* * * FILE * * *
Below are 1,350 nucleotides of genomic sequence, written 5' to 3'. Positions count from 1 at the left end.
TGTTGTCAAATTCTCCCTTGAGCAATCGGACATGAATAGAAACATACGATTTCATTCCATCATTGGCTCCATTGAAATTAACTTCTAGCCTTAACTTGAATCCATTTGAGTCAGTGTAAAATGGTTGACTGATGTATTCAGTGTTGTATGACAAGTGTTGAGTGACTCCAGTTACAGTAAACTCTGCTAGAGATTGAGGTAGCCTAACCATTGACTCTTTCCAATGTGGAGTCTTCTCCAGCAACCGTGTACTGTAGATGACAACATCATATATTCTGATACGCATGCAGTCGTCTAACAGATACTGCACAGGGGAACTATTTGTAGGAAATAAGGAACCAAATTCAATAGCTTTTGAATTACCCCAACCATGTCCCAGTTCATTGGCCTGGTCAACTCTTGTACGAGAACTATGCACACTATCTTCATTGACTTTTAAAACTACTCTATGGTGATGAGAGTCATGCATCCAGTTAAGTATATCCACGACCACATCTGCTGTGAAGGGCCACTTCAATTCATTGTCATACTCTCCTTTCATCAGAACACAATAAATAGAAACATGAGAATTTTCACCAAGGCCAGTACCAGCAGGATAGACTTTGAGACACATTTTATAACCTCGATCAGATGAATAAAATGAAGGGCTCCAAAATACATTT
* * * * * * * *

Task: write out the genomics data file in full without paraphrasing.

Below are 1,350 nucleotides of genomic sequence, written 5' to 3'. Positions count from 1 at the left end.
TGTTGTCAAATTCTCCCTTGAGCAATCGGACATGAATAGAAACATACGATTTCATTCCATCATTGGCTCCATTGAAATTAACTTCTAGCCTTAACTTGAATCCATTTGAGTCAGTGTAAAATGGTTGACTGATGTATTCAGTGTTGTATGACAAGTGTTGAGTGACTCCAGTTACAGTAAACTCTGCTAGAGATTGAGGTAGCCTAACCATTGACTCTTTCCAATGTGGAGTCTTCTCCAGCAACCGTGTACTGTAGATGACAACATCATATATTCTGATACGCATGCAGTCGTCTAACAGATACTGCACAGGGGAACTATTTGTAGGAAATAAGGAACCAAATTCAATAGCTTTTGAATTACCCCAACCATGTCCCAGTTCATTGGCCTGGTCAACTCTTGTACGAGAACTATGCACACTATCTTCATTGACTTTTAAAACTACTCTATGGTGATGAGAGTCATGCATCCAGTTAAGTATATCCACGACCACATCTGCTGTGAAGGGCCACTTCAATTCATTGTCATACTCTCCTTTCATCAGAACACAATAAATAGAAACATGAGAATTTTCACCAAGGCCAGTACCAGCAGGATAGACTTTGAGACACATTTTATAACCTCGATCAGATGAATAAAATGAAGGGCTCCAAAATACATTT